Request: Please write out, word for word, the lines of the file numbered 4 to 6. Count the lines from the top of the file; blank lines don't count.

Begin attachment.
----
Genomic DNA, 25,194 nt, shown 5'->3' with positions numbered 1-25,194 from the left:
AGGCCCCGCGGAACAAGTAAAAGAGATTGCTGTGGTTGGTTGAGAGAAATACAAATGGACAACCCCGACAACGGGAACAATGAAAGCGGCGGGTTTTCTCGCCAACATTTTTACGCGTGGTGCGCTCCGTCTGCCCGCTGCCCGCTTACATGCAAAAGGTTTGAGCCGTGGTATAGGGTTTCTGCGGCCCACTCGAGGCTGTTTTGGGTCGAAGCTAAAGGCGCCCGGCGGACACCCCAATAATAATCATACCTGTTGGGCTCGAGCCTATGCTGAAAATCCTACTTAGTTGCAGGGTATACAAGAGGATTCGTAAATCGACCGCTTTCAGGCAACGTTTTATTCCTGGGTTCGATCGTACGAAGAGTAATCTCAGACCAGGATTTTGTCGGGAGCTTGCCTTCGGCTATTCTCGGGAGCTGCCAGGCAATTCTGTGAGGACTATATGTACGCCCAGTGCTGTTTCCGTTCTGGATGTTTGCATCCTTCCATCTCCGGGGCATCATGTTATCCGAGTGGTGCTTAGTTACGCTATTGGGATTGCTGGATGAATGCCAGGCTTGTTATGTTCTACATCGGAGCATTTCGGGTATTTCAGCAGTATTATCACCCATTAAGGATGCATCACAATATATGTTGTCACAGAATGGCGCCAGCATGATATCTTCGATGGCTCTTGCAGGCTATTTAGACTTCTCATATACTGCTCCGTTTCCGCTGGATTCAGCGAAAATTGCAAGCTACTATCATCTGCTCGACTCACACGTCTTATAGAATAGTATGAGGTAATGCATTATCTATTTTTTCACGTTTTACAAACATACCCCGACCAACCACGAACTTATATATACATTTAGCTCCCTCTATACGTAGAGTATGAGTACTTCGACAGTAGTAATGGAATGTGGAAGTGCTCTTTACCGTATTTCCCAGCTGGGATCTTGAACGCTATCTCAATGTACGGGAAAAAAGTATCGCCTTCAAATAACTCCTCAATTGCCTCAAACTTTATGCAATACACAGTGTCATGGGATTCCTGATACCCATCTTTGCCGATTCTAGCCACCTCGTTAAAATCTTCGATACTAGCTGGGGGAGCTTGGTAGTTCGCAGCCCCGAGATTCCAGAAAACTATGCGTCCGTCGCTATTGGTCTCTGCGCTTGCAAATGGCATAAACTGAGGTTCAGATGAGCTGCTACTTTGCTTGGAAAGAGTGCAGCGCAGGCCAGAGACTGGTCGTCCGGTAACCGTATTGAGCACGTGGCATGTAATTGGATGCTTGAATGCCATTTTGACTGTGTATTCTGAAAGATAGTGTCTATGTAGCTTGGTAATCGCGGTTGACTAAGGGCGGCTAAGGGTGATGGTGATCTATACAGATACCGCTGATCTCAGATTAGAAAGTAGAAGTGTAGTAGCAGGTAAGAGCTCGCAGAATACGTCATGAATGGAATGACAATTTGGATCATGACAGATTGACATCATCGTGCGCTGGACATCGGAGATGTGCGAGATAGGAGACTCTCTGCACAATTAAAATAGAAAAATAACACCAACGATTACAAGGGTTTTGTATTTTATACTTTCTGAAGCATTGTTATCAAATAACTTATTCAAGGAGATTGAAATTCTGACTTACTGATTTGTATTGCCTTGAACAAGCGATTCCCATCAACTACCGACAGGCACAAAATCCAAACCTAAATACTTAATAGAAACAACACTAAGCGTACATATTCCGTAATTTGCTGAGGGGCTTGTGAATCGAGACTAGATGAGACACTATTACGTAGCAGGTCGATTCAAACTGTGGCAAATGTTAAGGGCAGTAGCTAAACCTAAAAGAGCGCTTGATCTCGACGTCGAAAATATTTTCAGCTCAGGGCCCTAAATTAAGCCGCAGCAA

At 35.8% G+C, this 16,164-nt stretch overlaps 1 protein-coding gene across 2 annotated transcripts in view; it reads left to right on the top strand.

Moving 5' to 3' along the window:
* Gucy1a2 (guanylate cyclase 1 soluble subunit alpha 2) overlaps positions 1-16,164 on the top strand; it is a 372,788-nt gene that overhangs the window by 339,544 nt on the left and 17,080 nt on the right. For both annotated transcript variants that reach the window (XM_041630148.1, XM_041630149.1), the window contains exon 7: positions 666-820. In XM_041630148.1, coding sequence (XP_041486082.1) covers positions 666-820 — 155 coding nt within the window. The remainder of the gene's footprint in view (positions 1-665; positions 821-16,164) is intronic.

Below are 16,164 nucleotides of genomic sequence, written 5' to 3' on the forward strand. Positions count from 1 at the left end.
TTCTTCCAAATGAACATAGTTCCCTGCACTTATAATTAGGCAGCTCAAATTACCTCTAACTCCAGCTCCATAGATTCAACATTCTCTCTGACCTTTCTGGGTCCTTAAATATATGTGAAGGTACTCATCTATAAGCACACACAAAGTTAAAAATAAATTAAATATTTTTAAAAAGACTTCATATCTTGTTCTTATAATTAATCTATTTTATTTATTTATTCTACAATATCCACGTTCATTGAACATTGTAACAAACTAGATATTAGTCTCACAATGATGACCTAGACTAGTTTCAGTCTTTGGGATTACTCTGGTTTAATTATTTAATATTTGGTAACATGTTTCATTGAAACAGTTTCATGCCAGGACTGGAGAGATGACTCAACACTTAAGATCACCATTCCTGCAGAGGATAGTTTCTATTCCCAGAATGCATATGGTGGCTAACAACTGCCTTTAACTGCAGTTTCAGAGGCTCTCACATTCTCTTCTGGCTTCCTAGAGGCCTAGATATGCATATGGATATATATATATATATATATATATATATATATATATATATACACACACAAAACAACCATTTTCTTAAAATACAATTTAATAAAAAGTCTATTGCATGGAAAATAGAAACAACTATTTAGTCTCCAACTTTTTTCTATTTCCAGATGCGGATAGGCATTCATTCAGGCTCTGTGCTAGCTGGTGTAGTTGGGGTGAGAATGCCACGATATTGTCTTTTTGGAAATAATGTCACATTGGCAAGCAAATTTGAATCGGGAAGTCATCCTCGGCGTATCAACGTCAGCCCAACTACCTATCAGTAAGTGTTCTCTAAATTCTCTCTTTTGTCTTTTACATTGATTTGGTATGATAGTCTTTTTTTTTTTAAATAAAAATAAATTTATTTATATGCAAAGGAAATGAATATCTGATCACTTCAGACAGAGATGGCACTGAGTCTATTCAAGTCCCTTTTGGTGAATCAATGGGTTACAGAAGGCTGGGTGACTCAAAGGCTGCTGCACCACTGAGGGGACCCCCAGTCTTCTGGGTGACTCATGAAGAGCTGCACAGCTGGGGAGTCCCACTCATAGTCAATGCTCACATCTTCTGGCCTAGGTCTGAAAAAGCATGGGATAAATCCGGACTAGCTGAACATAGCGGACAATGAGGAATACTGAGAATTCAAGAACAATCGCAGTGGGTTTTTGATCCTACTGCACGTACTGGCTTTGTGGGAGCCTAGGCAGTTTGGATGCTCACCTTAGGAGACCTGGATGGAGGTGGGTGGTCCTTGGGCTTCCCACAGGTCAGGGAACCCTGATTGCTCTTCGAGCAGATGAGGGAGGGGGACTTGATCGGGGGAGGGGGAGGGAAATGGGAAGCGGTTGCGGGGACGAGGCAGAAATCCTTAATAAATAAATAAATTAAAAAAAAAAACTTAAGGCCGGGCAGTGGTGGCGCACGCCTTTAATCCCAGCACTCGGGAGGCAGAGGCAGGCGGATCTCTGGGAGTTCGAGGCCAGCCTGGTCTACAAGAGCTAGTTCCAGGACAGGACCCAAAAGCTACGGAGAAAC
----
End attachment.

Moving 5' to 3' along the window:
* Gucy1a2 (guanylate cyclase 1 soluble subunit alpha 2) overlaps positions 1-16,164 on the top strand; it is a 372,788-nt gene that overhangs the window by 339,544 nt on the left and 17,080 nt on the right. For both annotated transcript variants that reach the window (XM_041630148.1, XM_041630149.1), the window contains exon 7: positions 666-820. In XM_041630148.1, coding sequence (XP_041486082.1) covers positions 666-820 — 155 coding nt within the window. The remainder of the gene's footprint in view (positions 1-665; positions 821-16,164) is intronic.

Below are 16,164 nucleotides of genomic sequence, written 5' to 3' on the forward strand. Positions count from 1 at the left end.